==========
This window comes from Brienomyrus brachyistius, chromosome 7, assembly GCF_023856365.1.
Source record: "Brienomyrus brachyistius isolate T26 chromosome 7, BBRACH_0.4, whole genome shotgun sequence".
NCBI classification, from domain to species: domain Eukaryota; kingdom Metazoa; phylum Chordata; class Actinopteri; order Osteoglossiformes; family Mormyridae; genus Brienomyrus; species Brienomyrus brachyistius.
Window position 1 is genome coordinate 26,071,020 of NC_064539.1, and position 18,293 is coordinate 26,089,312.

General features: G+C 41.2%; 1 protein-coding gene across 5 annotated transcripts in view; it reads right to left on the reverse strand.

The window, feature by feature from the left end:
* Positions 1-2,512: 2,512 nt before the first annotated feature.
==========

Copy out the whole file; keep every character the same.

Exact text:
This window comes from Brienomyrus brachyistius, chromosome 7, assembly GCF_023856365.1.
Source record: "Brienomyrus brachyistius isolate T26 chromosome 7, BBRACH_0.4, whole genome shotgun sequence".
NCBI classification, from domain to species: domain Eukaryota; kingdom Metazoa; phylum Chordata; class Actinopteri; order Osteoglossiformes; family Mormyridae; genus Brienomyrus; species Brienomyrus brachyistius.
Window position 1 is genome coordinate 26,071,020 of NC_064539.1, and position 18,293 is coordinate 26,089,312.

General features: G+C 41.2%; 1 protein-coding gene across 5 annotated transcripts in view; it reads right to left on the reverse strand.

The window, feature by feature from the left end:
* Positions 1-2,512: 2,512 nt before the first annotated feature.